Boyle v. Evolve Bank & Trust, et al.

Filing 92

ORDER granting in part 8 Motion to Dismiss. ORDER REMANDING CASE TO STATE COURT. Signed by Judge Samuel H. Mays, Jr on 07/19/2017. (Mays, Samuel)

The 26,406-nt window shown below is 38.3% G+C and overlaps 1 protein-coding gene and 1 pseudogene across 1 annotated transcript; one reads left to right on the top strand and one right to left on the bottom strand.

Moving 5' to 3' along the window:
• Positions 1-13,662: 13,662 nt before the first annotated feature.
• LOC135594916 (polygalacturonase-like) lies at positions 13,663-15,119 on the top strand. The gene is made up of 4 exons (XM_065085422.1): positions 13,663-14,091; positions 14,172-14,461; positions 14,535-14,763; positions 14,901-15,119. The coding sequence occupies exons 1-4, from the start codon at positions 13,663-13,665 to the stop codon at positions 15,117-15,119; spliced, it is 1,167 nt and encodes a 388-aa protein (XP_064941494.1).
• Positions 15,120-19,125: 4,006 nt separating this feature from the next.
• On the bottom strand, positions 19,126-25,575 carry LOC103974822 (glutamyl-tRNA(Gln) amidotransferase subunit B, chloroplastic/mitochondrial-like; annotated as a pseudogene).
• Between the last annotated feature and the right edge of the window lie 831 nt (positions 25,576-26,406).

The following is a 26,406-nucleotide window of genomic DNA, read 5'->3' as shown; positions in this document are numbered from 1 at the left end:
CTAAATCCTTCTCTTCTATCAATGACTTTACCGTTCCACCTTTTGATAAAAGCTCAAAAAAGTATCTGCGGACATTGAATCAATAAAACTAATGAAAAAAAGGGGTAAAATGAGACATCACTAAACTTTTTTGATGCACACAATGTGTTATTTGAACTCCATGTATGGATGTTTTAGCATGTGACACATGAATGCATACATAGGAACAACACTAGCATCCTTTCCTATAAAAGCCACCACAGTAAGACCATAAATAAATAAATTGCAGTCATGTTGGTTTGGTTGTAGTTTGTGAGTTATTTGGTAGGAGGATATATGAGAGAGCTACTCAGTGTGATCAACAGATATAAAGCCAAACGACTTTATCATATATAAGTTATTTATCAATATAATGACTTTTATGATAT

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IN THE UNITED STATES DISTRICT COURT FOR THE WESTERN DISTRICT OF TENNESSEE WESTERN DIVISION JAYME BOYLE, Plaintiff, v. EVOLVE BANK & TRUST and EVOLVE FINANCIAL GROUP, INC., Defendants. ) ) ) ) ) ) ) ) ) ) ) ) No. 16-02171 ORDER Before the Court is Defendants Evolve Bank & Trust and Evolve Financial Group, Inc.’s (collectively, “Evolve”) March 31, 2016 Motion to Dismiss Plaintiff’s Second Amended Complaint (“Evolve’s Motion”). (ECF No. 8 at PageID 579.) Plaintiff Jayme Boyle responded on May 18, 2016. (ECF No. 14 at PageID 617.) (ECF No. 21 at PageID Evolve replied on June 3, 2016. 935.) Also before the Court is Boyle’s July 12, 2016 Motion to Dismiss Evolve’s Counterclaim (“Boyle’s Motion”). at PageID 989.) (ECF No. 26 Evolve responded on August 18, 2016. 34 at PageID 1005.) (ECF No. Boyle replied on September 12, 2016. No. 40 at PageID 1029.) (ECF On September 22, 2016, Evolve moved to file a sur-reply in opposition to Boyle’s Motion. at PageID 1082.) motion. (ECF No. 43 On July 17, 2017, the Court granted Evolve’s (ECF No. 91 at 1703.) For the following reasons, Evolve’s Motion, to the extent it seeks dismissal of Boyle’s Dodd-Frank Act claims, is GRANTED. This action is REMANDED to the Circuit Court of Shelby County, Tennessee, for the Thirtieth Judicial District at Memphis. I. Background On May 20, 2014, Boyle filed this action against Evolve in the Circuit Court of Shelby County, Tennessee, for the Thirtieth Judicial District at Memphis. (ECF No. 1-2 at PageID 9.) Boyle filed an Amended Complaint on September 5, 2014. (Id. at PageID 115.) arising The Amended Tennessee law. Boyle 2016. Complaint No. asserts employment asserted claims under (Id. at PageID 125.) filed (ECF Complaint a Second 1-4 at Amended PageID Tennessee contract; state intentional Complaint 407.) law on The February Second claims for infliction of 29, Amended breach of emotional distress; negligent infliction of emotional distress; common law retaliatory discharge; and claims under Tenn. Code Ann. § 50-1304 for harassment, hostile work environment, retaliatory wrongful demotion, and retaliatory or wrongful discharge. at PageID claims 445.) under the The Second Amended Complaint “whistleblower-protection 2 also provision” or (Id. asserts of the Dodd-Frank Wall Street Reform and Consumer Protection Act (the “Dodd-Frank claims”). Act”), 15 U.S.C. § 78u-6(h) (Id. at PageID 445-46.) specifically alleges state law (the “Dodd-Frank Act The Second Amended Complaint and Dodd-Frank Act claims as follows: Defendants repeatedly breached Plaintiff’s employment contract and also harassed him, humiliated him, subjected him to a hostile work environment, demoted him, and finally constructively discharged him, all because he made numerous internal reports of obvious, repeated, and continuing violations of the Truth in Lending Act (TILA), Regulation Z, as amended (2011); Section 1036 of the Consumer Financial Protection Act (CFPA), 12 U.S.C. § 5536(a)(1)(A); 12 C.F.R. § 1026.36(d)(1)(i) (2011) “Compensation Rule”; Section 1036(a)(1)(A) of the Consumer Financial Protection Act (CFPA), 12 U.S.C. § 5536(a)(1)(A); 12 C.F.R. § 1026.25(a) (2011); “Record Retention Rule”; 12 C.F.R. § 1026.36(d)(1)(iv)(1) and (2) “The 10/10 Exemption to the Compensation Rule”; and HUD 4040.1, REV-2 “Prohibition of Capital Contributions”, asking each and every time for Defendants to correct the numerous violations and bring their policies and procedures into compliance with Federal law, and then refused to stop complaining about the numerous violations unless Defendants conformed their conduct to the applicable laws. (Id. at PageID 407-08.) On March 18, 2016, Evolve removed the action to this Court. (ECF No. 1 at PageID 1.) As grounds for removal, Evolve asserted that, under 15 U.S.C. § 78aa, the district courts of the United arising States under the have exclusive jurisdiction whistleblower-protection over provision claims of the Dodd-Frank Act, and that, under 28 U.S.C. § 1331, the Court has 3 subject-matter jurisdiction over this action Dodd-Frank Act claims raise a federal question. PageID 2-3.) jurisdiction § 1367(a). because Boyle’s (Id. ¶¶ 7, 9 at Evolve asserted that the Court has supplemental over Boyle’s state law claims under 28 U.S.C. (Id. ¶ 10 at PageID 3.) On June 20, 2016, Evolve filed its Answer to the Second Amended Complaint in which it asserts a counterclaim against Boyle for breach of contract and for misappropriation under the Tennessee Uniform Trade Secrets Act (the “TUTSA”), Tenn. Code Ann. §§ 47-25-1701, et seq. (the “Counterclaim”). at PageID 947, 964, 968-70.) (ECF No. 22 The Counterclaim alleges that “Boyle was a former employee of Evolve who resigned in May 2013 to join Perl [Mortgage, Inc.] in creating a Memphis branch with Jeff Kuehn (‘Kuehn’), production officers.” a former manager of (Id. at PageID 964.) the Evolve loan The Counterclaim alleges that “Boyle and Kuehn misappropriated confidential and trade secret information concerning Evolve’s loan customers and potential customers for use at Perl,” to Evolve’s detriment. (Id.) Evolve asserts that the Counterclaim is a compulsory counterclaim under Federal Rule of Civil Procedure 13 and that the Court has supplemental jurisdiction over the Counterclaim under 28 U.S.C. § 1367(a). (Id. at PageID 964.) 4 Evolve and Boyle respectively move to dismiss all claims asserted by the opposing party. (ECF No. 8-1 at PageID 582; ECF No. 26 at PageID 989-90.) II. Jurisdiction The Court has federal-question jurisdiction Dodd-Frank Act claims under 28 U.S.C. § 1331. over Boyle’s “The district courts of the United States and the United States courts of any Territory or other place subject to the jurisdiction of the United States shall have exclusive jurisdiction” alleging violations of the Dodd-Frank Act. over claims 15 U.S.C. § 78aa(a). The Court has supplemental jurisdiction over Boyle’s state law claims under 28 U.S.C. § 1367 because they derive from a “common nucleus of operative fact.” See 28 U.S.C. § 1367; United Mine Workers of Am. v. Gibbs, 383 U.S. 715, 725 (1966).1 III. Standard of Review In addressing a motion to dismiss for failure to state a claim under Federal Rule of Civil Procedure 12(b)(6), the court must construe the complaint in the light most favorable to the plaintiff and accept all well-pled factual allegations as true. League of United Latin Am. Citizens v. Bredesen, 500 F.3d 523, 527 (6th Cir. 2007). A plaintiff 1 can support a claim “by The parties contest whether the Court has supplemental jurisdiction over Evolve’s Counterclaim under § 1367. (Compare ECF No. 22 at PageID 964 with ECF No. 26 at PageID 989-90.) For the reasons discussed below, the Court need not address that dispute. 5 showing any set of facts consistent with the allegations in the complaint.” Bell Atl. Corp. v. Twombly, 550 U.S. 544, 563 (2007). This standard requires more than bare assertions of legal conclusions. Tackett v. M & G Polymers, USA, LLC, 561 F.3d 478, 488 (6th Cir. 2009). “[A] formulaic recitation of the elements of a cause of action will not do.” To survive a motion to dismiss, Twombly, 550 U.S. at 555. a complaint must contain sufficient facts “to ‘state a claim to relief that is plausible on its face.’” Ashcroft v. Iqbal, 556 U.S. 662, 678 (2009) (quoting Twombly, 550 U.S. at 570). “The plausibility standard is not akin to a ‘probability requirement,’ but it asks for more than a sheer possibility that a defendant has acted unlawfully.” Id. (citing Twombly, 550 U.S. at 556). “Threadbare recitals of the elements of a cause of action, supported by mere conclusory statements, plaintiff do with not no suffice.” facts and Id. “armed (citation with omitted). nothing more conclusions” cannot “unlock the doors of discovery.” 678-79. To survive a motion to dismiss, a A than Id. at complaint must “contain either direct or inferential allegations respecting all material elements necessary for recovery under a viable legal theory.” D’Ambrosio v. Marino, 747 F.3d 378, 383 (6th Cir. 2014) (quotation marks omitted), cert. denied, 135 S. Ct. 758 (2014). 6 IV. Analysis Boyle’s which the Dodd-Frank Court Act has claims original are the sole subject-matter claims over jurisdiction. Boyle’s remaining claims and the claims asserted in Evolve’s Counterclaim arise under Tennessee law. court may decline to exercise Because a “district supplemental jurisdiction over state law claims if it has dismissed all claims over which it had original jurisdiction,” Novak v. MetroHealth Med. Ctr., 503 F.3d 572, 583 (6th Cir. 2007) (citing 28 U.S.C. § 1367(c)(3)), the Court should first address Evolve’s Motion for dismissal of the Dodd-Frank Act claims. Evolve argues that the Dodd-Frank Act claims must be dismissed because Boyle “has failed to identify a rule, law, or regulation within the [Security and Exchange Commission’s (“SEC”)] jurisdiction under which his alleged complaints were made and further failed to allege that such disclosures were required or protected by such law.” 588.) Evolve argues whistleblower-protection that, to provision (ECF No. 8-1 at PageID allege of a the claim under Dodd-Frank the Act, a plaintiff must show that the disclosure of an alleged violation was made pursuant to a rule, law, or regulation subject to the jurisdiction of the SEC and that the disclosure was required or protected by that rule, law, or regulation. (Id. (citing Azim v. Tortoise Capital Advisors, LLC, No. 13-2267-DDC-JPO, 2015 WL 7 6802540, at *12 (D. Kan. Nov. 5, 2015)).) although Boyle violations of alleges he made various federal Evolve, none of the federal numerous Evolve argues that, internal provisions while reports of working at provisions listed in the Second Amended Complaint is subject to the jurisdiction of the SEC and none of the alleged violations Boyle lists is a required or protected disclosure under a rule, law, or regulation subject to the jurisdiction of the SEC. (Id. at PageID 588-89.) Evolve also argues that it is a bank, is not required to make filings with the SEC, and is not subject to the jurisdiction of the SEC. (Id. at PageID 589.) Thus, the whistleblower-protection provision of the Dodd-Frank Act would not apply. (Id.) The Dodd-Frank Act, inter alia, “provides a private cause of action for whistleblowers alleging retaliatory discharge or other forms of discrimination under certain circumstances.” Nollner v. S. Baptist Convention, Inc., 852 F. Supp. 2d 986, 992 (M.D. Tenn. 2012) (citing 15 U.S.C. § 78u-6(h)(1)(B)(i)). The Dodd-Frank the Act protects whistleblowers by prohibiting following forms of retaliation: No employer may discharge, demote, suspend, threaten, harass, directly or indirectly, or in any other manner discriminate against, a whistleblower in the terms and conditions of employment because of any lawful act done by the whistleblower-(i) in providing information to the Commission in accordance with this section; 8 (ii) in initiating, testifying in, or assisting in any investigation or judicial or administrative action of the Commission based upon or related to such information; or (iii) in making disclosures that are required or protected under the Sarbanes-Oxley Act of 2002 (15 U.S.C. 7201 et seq.), this chapter, including section 78j-1(m) of this title, section 1513(e) of Title 18, and any other law, rule, or regulation subject to the jurisdiction of the Commission. 15 U.S.C. § 78u-6(h)(1)(A). “[T]he first two anti-retaliation categories protect whistleblowers who report potentially illegal activity to the SEC or who work with the SEC directly, in concerning potential securities violations.” Supp. 2d at 993. Boyle does not allege some manner, Nollner, 852 F. that he reported violations to the SEC or that he worked with the SEC in any capacity. He violations while alleges at that he Evolve. made The only internal reports subprovision of of the whistleblower-protection provision under which Boyle might be protected is § 78u-6(h)(1)(A)(iii). “[A] plaintiff seeking protection under § 78u- 6(h)(1)(A)(iii) must at least show the following: (1) he or she was retaliated against for reporting a violation of the securities laws, (2) the plaintiff reported that information to the SEC or appropriate; to another (3) the entity disclosure 9 (perhaps was made even internally) pursuant to a as law, rule, or (4) the regulation disclosure subject was to the ‘required or SEC’s jurisdiction; protected’ by rule, or regulation within the SEC’s jurisdiction.” that and law, Nollner, 852 F. Supp. 2d at 995.2 As Evolve, alleged Boyle in the Second internally Amended reported Complaint, violations of while at numerous banking- and lending-related statutes, rules, and regulations. Boyle does not allege in the Second Amended Complaint that he reported violations of a law, rule, or regulation subject to the jurisdiction of the SEC. He does not allege that any disclosure he made was required or protected by a law, rule, or regulation within the jurisdiction of the SEC. 2 Thus, Boyle fails to state The parties contest whether Boyle may qualify under § 78u6(h)(1)(A)(iii) without having reported violations to the SEC. Courts are split on the issue. Compare Berman v. Neo@Ogilvy LLC, 801 F.3d 145, 155 (2d Cir. 2015) (holding that plaintiff may qualify as whistleblower for purposes of Dodd-Frank Act’s anti-retaliation provision by reporting violations internally), with Asadi v. G.E. Energy (USA), L.L.C., 720 F.3d 620, 629 (5th Cir. 2013) (holding that only individuals who report violations to SEC qualify). Recently, the Court of Appeals for the Sixth Circuit was presented with an opportunity to address this issue, but the Court decided the appeal on other grounds. Verble v. Morgan Stanley Smith Barney, LLC, No. 15-6397, 2017 WL 129040, at *4 (6th Cir. Jan. 13, 2017). The Supreme Court recently granted certiorari in Digital Realty Trust, Inc. v. Somers to address “[w]hether the anti-retaliation provision for ‘whistleblowers’ in the [Dodd-Frank Act] extends to individuals who have not reported alleged misconduct to the [SEC].” No. 16-1276 (June 26, 2017). The Court need not resolve this issue or defer addressing Evolve’s Motion. As discussed below, even if § 78u6(h)(1)(A)(iii) could protect individuals who do not report violations to the SEC, Boyle would not qualify for protection under that section for other reasons. 10 a claim upon which relief can be granted under whistleblower-protection provision of the Dodd-Frank Act. the See, e.g., Azim, 2015 WL 6802540, at *18 (“[E]ven if plaintiff could satisfy the first two elements of a Dodd-Frank Act retaliation claim . . . plaintiff’s claim fails because he has not proved the third or fourth elements of this claim. . . . While plaintiff asserts that he complained about securities violations to human resources, he has failed to identify a rule, law, or regulation within the SEC’s jurisdiction under which his alleged complaints were made, required, or protected.”); Zillges v. Kenney Bank & Trust, 24 F. Supp. 3d 795, 801 (E.D. Wis. 2014) (concluding that banking laws alleged to have been violated by defendants were not securities laws, as defined by 15 U.S.C. § 78c(a)(47), and that the whistleblower protections of the Dodd-Frank Act do not “extend to those who disclose violations or possible violations of non-securities laws”). Boyle contends that Evolve, “as part of [its] normal business plan,” sells the loans it makes “to other financial institutions that repackage and sell the loans to investors,” and that those financial institutions corporations regulated by the SEC.” 642-43.) Boyle argues that “are publicly held (ECF No. 14-1 at PageID Evolve has “knowingly and intentionally placed the loans they have made in violation of Dodd-Frank, Regulation Z, [t]he 11 Truth in Lending Act, the Consumer Financial regulations Protection because of, Act, among and other various wrongful other acts, federal steering, overages, and dual compensation into the stream of commerce and into the hands of uninformed investment banks and unknowing investors in contravention of the intent and specific purpose of the laws enacted precisely (Id. at PageID 643.) suggests that, to prevent this from occurring.” Without citation to any authority, Boyle because Evolve sold loans to institutional customers regulated by the SEC, Boyle may sue Evolve under the whistleblower-protection provision of the Dodd-Frank Act because Evolve retaliated against him for reporting violations of other federal laws. Boyle focuses on whether the defendant generally (or its customers) is regulated by the SEC. § 78u-6(h)(1)(A)(iii) have required Courts that have construed that the law, rule, or regulation allegedly violated by the defendant be within the jurisdiction of the SEC. E.g., Azim, 2015 WL 6802540, at *18; Zillges, 24 F. Supp. 3d at 801; Nollner, 852 F. Supp. 2d at 995. The whistleblower-protection provision of the Dodd-Frank Act is not a general-purpose anti-retaliation provision. certain kinds violations. not implicate of whistleblowers who report It protects certain kinds of Because the alleged violations Boyle reported do the whistleblower-protection provision, Boyle’s Dodd-Frank Act claims under § 78u-6(h)(1)(A) necessarily fail. 12 Evolve’s Motion, to the extent it seeks dismissal of Boyle’s Dodd-Frank Act claims, is GRANTED. V. Propriety of Exercising Supplemental Jurisdiction Boyle’s remaining claims and Evolve’s under Tennessee law. Counterclaim arise Absent the Dodd-Frank Act claims, neither party asserts that, under 28 U.S.C. § 1331, this case “arise[s] under federal law ‘[because] the vindication of a right under state law necessarily turn[s] on some construction of federal law.’” Merrell Dow Pharm. Inc. v. Thompson, 478 U.S. 804, 808 (1986) (quoting Franchise Tax Bd. v. Constr. Laborers Vacation Trust for S. Cal., 463 U.S. 1, 9 (1983)); see also Nollner, 852 F. Supp. 2d at 1000 (concluding that, although Tennessee retaliatory discharge claims under Tenn. Code Ann. § 50-1-304 may be premised on federal-policy violations, such claims “do not present a federal question, because a state-law employment action for wrongful termination in violation of federal public policy does not present a substantial federal question over which federal courts may exercise ‘arising under’ jurisdiction under 28 U.S.C. § 1331” (quotation marks omitted)). The Court has supplemental jurisdiction over the remaining claims under 28 U.S.C. § 1367.3 3 Evolve did not invoke this Court’s jurisdiction under 28 U.S.C. § 1332. 13 Under § 1367(c), “district courts may decline to exercise supplemental jurisdiction over a claim” if “the district court has dismissed all jurisdiction.” 28 claims U.S.C. over which § 1367(c)(3). it has “When original all federal claims are dismissed before trial, the balance of considerations usually will remanding point them to to dismissing state court the if the state action law was claims, or removed.” Musson Theatrical, Inc. v. Fed. Express Corp., 89 F.3d 1244, 1254-55 (6th Cir. 1996) (collecting cases). “In determining whether to retain jurisdiction over state-law claims, a district court should consider and weigh several factors, including the ‘values comity.’” of judicial economy, convenience, fairness, and Gamel v. City of Cincinnati, 625 F.3d 949, 951 (6th Cir. 2010) (quoting Carnegie-Mellon Univ. v. Cohill, 484 U.S. 343, 350 (1988)). plaintiff has A court may also consider (a) whether the engaged in forum manipulation, (b) whether the parties have completed discovery, and (c) whether any pending summary judgment motions are ripe for decision. See id. at 952. “In cases that have been removed to federal court . . . when all federal claims have been dismissed before trial, the best course is to remand the state law claims to the state court from which the case was removed.” Novak, 503 F.3d at 583 (quotation marks omitted). 14 This action asserts numerous claims arising under Tennessee law based on conduct alleged to have occurred in Tennessee by Tennessee deciding parties. this stages. Tennessee Tennessee The parties action. have not courts have This case completed an is interest in its discovery, in early and any discovery that has been completed will facilitate the resolution of claims in state court. No judgment are ripe for decision. pending motions for summary There is no indication that Boyle engaged in forum manipulation when he amended his Amended Complaint to add his federal claims. Remand would not disserve the interests of convenience or fairness to the parties, and remand would serve the values of judicial economy and respect for comity. See Gamel, 625 F.3d at 951. For these reasons, because the Dodd-Frank Act claims have been dismissed, the “best course is to remand” the remaining state law claims. Novak, 503 F.3d at 583. VI. Conclusion For the foregoing reasons, Evolve’s Motion, to the extent it seeks dismissal of Boyle’s Dodd-Frank Act claims, is GRANTED. This action is REMANDED to the Circuit Court of Shelby County, Tennessee, for the Thirtieth Judicial District at Memphis. So ordered this 19th day of July, 2016. 15 /s/_Samuel H. Mays, Jr._____ SAMUEL H. MAYS, JR. UNITED STATES DISTRICT JUDGE 16